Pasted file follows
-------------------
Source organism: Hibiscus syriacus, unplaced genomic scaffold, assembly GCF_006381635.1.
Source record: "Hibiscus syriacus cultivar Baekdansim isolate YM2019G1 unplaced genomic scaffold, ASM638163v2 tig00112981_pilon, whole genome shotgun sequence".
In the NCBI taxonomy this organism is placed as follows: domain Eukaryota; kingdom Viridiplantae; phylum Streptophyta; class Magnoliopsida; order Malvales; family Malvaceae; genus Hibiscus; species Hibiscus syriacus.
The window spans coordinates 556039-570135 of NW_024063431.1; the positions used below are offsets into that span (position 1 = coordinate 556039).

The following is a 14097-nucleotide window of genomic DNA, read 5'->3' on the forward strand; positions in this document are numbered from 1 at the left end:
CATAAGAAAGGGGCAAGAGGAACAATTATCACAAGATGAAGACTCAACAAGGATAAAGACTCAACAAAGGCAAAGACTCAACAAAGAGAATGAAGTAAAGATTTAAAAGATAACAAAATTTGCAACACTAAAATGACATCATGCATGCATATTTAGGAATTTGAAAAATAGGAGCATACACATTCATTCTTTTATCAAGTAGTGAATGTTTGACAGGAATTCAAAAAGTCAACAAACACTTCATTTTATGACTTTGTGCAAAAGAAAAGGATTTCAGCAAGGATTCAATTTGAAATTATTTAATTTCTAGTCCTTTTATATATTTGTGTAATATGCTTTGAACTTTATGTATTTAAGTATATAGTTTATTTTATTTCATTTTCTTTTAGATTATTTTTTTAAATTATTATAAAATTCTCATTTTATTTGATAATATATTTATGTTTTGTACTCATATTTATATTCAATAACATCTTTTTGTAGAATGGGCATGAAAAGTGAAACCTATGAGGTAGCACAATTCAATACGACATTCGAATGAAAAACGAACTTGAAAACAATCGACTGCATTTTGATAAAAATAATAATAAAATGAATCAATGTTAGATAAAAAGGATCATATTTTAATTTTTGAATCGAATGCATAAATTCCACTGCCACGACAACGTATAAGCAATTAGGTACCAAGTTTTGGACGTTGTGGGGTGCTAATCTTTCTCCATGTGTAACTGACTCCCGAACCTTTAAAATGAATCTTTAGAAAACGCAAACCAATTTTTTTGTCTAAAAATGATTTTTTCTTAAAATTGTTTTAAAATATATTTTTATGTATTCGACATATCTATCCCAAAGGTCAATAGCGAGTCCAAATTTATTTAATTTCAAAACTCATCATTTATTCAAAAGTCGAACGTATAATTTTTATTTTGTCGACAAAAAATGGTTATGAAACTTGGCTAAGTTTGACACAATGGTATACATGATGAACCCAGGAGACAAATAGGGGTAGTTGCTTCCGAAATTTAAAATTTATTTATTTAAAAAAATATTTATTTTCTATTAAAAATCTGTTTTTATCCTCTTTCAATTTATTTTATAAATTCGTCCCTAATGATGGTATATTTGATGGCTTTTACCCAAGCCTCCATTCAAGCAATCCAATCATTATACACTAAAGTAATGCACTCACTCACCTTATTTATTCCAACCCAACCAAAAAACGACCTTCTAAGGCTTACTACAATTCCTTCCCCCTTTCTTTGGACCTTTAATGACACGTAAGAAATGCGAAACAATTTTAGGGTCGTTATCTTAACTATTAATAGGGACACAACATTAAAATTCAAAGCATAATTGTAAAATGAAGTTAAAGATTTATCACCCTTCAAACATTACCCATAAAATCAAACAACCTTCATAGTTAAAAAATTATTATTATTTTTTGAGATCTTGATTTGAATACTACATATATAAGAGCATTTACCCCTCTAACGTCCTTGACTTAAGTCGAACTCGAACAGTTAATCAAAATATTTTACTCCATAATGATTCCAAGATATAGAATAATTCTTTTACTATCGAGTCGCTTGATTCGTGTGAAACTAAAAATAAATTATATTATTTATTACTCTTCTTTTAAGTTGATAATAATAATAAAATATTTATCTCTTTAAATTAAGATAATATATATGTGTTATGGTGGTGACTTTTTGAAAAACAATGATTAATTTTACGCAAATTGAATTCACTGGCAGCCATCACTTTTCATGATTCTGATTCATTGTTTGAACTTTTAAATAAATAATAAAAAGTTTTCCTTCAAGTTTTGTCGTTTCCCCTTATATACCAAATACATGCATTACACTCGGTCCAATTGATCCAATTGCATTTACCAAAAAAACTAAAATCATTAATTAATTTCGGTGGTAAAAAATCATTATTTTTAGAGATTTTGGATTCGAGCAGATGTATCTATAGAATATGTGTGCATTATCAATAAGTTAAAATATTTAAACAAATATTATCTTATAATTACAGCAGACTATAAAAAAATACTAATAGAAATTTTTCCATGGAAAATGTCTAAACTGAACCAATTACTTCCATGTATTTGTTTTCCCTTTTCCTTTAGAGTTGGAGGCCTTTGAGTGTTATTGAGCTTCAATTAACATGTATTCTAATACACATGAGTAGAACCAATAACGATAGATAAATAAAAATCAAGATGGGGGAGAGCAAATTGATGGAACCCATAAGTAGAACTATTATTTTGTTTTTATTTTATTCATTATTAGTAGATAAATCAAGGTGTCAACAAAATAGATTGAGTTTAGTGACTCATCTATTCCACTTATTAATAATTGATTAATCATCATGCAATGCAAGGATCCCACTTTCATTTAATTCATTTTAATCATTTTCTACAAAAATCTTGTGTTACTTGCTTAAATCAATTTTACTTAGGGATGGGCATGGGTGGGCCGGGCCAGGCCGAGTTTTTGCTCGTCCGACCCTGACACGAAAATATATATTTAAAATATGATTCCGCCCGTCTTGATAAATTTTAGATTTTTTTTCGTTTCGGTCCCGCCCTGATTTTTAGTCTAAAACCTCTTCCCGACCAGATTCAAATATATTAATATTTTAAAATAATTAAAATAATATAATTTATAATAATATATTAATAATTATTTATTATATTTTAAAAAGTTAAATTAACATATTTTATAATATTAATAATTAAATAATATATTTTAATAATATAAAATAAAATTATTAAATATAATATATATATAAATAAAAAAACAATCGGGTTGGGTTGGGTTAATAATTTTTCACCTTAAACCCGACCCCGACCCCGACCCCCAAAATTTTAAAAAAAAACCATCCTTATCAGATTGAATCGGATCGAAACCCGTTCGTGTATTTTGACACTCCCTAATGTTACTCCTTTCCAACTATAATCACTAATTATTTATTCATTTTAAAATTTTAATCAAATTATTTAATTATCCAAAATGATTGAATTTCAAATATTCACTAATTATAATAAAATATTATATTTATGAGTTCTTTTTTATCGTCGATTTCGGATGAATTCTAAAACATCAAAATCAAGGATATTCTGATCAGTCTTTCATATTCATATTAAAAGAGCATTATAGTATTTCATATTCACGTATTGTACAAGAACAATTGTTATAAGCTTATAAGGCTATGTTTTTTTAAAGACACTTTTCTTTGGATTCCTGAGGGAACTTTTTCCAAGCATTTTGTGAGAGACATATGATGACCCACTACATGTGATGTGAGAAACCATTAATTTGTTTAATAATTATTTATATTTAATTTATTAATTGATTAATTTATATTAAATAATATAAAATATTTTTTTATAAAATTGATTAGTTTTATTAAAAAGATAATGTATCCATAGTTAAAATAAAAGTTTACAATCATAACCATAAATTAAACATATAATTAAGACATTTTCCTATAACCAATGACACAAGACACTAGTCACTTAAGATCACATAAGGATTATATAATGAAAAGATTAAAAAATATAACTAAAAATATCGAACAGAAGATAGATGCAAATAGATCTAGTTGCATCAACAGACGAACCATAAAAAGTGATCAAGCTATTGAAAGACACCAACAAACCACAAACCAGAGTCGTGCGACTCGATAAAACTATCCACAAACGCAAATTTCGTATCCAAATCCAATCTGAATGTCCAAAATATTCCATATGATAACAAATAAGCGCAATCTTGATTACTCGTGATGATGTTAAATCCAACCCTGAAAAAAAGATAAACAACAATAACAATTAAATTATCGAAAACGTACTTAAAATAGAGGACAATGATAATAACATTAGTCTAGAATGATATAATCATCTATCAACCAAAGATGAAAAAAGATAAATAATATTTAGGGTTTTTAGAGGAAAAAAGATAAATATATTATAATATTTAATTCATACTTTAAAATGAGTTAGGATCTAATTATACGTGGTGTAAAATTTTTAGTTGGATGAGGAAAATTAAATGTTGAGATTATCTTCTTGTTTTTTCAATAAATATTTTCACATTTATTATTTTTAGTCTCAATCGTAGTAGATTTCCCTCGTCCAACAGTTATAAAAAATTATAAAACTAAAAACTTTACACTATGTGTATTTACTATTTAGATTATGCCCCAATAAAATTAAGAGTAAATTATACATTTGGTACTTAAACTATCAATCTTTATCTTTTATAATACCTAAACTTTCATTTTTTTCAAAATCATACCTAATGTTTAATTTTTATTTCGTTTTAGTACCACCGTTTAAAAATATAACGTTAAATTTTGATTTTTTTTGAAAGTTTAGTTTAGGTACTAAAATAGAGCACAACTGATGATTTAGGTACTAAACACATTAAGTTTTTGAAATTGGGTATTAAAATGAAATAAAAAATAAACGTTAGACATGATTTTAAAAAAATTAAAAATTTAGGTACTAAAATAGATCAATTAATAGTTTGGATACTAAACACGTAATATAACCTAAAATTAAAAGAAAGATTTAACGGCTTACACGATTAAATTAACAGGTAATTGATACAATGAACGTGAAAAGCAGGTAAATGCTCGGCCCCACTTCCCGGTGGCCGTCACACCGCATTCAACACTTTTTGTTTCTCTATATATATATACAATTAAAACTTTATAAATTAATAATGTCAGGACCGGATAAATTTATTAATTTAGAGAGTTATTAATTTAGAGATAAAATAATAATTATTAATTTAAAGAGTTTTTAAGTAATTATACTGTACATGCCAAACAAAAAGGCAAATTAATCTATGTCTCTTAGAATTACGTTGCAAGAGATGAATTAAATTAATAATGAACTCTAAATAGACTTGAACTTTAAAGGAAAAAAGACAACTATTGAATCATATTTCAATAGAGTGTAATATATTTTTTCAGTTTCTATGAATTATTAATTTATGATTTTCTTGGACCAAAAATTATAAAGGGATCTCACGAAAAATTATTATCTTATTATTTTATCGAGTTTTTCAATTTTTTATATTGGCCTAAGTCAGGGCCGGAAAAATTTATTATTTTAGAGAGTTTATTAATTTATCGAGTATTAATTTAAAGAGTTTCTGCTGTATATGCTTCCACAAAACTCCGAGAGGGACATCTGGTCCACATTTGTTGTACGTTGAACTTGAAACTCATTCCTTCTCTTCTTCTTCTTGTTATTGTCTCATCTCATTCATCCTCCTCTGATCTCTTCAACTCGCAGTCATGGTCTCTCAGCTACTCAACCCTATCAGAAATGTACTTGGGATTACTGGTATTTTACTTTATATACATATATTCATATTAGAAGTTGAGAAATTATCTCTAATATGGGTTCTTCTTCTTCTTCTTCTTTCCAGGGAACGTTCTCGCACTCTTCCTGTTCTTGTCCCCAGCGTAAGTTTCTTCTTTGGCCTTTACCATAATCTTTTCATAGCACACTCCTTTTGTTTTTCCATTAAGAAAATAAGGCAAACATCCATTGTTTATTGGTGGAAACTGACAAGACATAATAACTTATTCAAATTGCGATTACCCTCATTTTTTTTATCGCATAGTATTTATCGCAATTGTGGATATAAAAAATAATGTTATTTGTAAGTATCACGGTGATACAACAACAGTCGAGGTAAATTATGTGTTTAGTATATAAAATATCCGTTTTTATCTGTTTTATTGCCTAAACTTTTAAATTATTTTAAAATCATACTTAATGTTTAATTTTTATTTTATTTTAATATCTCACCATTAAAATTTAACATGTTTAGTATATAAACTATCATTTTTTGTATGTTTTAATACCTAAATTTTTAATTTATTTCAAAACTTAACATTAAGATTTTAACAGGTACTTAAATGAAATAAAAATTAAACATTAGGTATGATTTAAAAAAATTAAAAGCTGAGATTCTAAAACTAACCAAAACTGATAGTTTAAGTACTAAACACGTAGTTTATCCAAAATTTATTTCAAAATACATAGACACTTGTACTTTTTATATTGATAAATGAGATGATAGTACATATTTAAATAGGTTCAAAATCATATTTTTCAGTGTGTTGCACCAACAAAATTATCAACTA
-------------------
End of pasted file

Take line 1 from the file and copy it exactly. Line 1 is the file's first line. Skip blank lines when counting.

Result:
Source organism: Hibiscus syriacus, unplaced genomic scaffold, assembly GCF_006381635.1.